are crushed in great numbers in silence.
The West has been similarly warned about blindly accepting détente with the Soviet government by other dissidents. Dr. Andrei Sakharov, the father of the Soviet hydrogen bomb and full member of the Soviet Academy of Sciences, stated late last year in his open letter to the Congress of the United States:
At a time when the Congress is debating fundamental issues of foreign policy, I consider it my duty to express my view on one such issue—protection of the right to freedom of residence within the country of one’s choice. That right was proclaimed by the United Nations in 1948 in the Universal Declaration of Human Rights…as you know, there are tens of thousands of citizens in the Soviet Union—Jews, Germans, Russians, Ukrainians, Lithuanians, Armenians, Estonians, Latvians, Turks, and members of other ethnic groups—who want to leave the country and who have been seeking that right for years and for decades at the cost of endless difficulty and humiliation.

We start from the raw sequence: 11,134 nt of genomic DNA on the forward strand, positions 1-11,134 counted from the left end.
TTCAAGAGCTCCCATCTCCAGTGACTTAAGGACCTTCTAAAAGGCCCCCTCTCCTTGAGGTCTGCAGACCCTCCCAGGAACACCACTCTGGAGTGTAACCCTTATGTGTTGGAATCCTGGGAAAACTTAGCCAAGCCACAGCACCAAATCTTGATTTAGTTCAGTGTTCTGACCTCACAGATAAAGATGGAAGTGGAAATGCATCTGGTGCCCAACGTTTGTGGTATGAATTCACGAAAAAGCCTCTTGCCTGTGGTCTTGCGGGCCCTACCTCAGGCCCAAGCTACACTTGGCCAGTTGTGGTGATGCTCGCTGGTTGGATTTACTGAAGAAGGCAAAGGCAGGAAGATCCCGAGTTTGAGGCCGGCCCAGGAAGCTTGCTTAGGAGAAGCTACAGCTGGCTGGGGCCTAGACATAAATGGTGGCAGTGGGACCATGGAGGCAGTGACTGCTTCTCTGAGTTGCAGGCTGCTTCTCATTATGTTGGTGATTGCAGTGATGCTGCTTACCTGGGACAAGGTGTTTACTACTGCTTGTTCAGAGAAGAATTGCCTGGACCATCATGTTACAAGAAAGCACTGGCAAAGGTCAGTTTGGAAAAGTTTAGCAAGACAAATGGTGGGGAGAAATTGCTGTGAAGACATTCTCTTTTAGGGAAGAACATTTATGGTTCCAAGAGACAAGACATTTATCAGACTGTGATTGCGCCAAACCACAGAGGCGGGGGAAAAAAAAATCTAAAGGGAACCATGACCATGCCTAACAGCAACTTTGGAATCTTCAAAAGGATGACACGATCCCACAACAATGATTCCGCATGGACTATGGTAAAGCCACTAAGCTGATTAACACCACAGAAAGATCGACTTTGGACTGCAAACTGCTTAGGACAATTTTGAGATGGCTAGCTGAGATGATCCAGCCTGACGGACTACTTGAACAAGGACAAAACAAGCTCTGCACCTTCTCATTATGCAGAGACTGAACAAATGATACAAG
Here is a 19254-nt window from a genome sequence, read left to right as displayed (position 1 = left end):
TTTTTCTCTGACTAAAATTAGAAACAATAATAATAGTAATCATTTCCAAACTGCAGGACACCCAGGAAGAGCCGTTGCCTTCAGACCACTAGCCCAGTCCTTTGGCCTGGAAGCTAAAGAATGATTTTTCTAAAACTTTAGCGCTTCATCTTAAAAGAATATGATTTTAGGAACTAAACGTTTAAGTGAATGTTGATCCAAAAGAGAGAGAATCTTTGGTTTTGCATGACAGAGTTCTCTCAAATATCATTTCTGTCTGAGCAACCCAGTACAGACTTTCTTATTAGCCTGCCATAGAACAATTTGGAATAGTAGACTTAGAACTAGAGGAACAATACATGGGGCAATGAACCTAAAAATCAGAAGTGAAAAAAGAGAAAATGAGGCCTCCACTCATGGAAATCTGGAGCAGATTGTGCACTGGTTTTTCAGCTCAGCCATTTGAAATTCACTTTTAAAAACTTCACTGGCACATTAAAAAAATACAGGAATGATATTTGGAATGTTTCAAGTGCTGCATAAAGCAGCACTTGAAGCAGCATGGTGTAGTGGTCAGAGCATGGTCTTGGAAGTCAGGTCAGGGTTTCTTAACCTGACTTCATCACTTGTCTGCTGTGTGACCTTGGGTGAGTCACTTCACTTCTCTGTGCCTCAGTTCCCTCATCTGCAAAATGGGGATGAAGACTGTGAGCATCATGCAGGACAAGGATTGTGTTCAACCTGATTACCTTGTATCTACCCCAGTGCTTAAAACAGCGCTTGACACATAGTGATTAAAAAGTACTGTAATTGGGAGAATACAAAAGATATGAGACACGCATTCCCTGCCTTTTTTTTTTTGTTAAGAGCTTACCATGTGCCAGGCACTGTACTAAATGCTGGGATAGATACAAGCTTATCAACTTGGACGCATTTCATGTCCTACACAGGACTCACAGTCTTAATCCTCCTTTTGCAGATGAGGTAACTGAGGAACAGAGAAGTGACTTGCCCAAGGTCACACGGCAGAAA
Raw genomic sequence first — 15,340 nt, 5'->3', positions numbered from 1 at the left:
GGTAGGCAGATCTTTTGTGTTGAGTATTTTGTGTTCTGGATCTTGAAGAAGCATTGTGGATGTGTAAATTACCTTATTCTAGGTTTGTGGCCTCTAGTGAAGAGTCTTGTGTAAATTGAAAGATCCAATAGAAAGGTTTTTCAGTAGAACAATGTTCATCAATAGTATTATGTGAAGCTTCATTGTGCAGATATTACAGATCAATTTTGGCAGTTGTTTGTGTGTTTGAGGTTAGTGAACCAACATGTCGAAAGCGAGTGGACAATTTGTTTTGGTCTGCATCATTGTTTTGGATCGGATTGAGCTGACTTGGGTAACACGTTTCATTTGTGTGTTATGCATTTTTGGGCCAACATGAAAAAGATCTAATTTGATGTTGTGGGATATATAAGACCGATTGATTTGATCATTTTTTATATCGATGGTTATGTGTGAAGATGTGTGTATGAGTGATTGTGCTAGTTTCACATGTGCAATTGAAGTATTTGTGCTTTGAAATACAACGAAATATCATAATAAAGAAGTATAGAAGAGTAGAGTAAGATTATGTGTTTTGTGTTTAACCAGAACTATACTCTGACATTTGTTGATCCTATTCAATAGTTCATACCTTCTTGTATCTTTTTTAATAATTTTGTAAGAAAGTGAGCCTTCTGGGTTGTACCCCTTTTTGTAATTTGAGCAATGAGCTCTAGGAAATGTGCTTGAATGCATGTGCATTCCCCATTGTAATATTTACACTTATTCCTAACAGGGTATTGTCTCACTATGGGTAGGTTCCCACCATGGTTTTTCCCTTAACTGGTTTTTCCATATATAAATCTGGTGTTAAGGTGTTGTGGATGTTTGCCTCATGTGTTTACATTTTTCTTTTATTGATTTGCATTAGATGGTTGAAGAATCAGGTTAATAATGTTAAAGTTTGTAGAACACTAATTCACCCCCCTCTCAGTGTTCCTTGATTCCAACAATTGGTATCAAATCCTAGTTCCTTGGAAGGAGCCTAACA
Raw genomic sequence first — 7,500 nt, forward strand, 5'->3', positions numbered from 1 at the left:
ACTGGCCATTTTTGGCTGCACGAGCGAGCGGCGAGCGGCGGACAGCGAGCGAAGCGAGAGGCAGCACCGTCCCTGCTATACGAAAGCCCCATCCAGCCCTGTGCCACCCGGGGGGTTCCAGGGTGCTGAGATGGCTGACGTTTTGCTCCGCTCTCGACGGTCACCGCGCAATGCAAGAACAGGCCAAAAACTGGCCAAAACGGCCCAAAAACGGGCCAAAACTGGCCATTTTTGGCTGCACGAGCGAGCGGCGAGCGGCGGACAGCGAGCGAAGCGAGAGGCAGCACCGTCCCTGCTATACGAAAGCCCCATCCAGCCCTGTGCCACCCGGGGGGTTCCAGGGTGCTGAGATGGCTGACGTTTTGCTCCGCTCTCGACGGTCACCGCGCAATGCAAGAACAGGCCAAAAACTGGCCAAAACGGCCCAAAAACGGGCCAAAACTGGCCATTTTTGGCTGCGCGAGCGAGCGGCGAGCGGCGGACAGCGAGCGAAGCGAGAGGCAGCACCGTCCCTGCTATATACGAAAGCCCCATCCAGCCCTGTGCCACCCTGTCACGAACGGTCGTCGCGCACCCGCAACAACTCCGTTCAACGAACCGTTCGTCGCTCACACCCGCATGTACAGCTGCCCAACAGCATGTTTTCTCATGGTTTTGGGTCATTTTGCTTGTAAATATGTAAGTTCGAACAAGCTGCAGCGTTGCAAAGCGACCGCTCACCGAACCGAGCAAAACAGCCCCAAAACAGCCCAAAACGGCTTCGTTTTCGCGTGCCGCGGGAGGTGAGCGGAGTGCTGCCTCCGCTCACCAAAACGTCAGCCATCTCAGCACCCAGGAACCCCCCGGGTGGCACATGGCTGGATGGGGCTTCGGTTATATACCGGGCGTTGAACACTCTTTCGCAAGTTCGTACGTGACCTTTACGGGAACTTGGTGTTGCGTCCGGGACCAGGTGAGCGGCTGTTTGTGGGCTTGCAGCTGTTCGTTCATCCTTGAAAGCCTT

You know that prisons, labor camps and mental hospitals are full of people who have sought to exercise this legitimate right…For decades the Soviet Union has been developing under conditions of an intolerable isolation, bringing with it the ugliest consequences. Even a partial preservation of those conditions would be highly perilous for all mankind, for international confidence and détente.
Only last January the poet Alexander Galich, who was expelled from the Soviet writers’ union and the union of cinema workers for inciting Jews to emigrate to Israel, was denied permission to visit his relatives in the United States for
ideological reasons. According to academician Sakharov, Galich is now suffering from a grave heart ailment and is forced to live under unbearable poverty conditions. On January 19 of this year the Soviet secret police completed a forty-two hour search of the apartment of Victor Nekrasov, winner of the Stalin literature prize. The secret police confiscated his personal notes, books, manuscripts, foreign publications, and papers pertaining to Aleksandr Solzhenitsyn. And on January 31, the Soviet ballet dancer Valery Panov, who for two years has been seeking permission to emigrate to Israel with his wife, learned that during a secret meeting in Leningrad, Communist Party officials discussed the possibility of arresting him. The oppression of Soviet citizens continues, in spite of détente.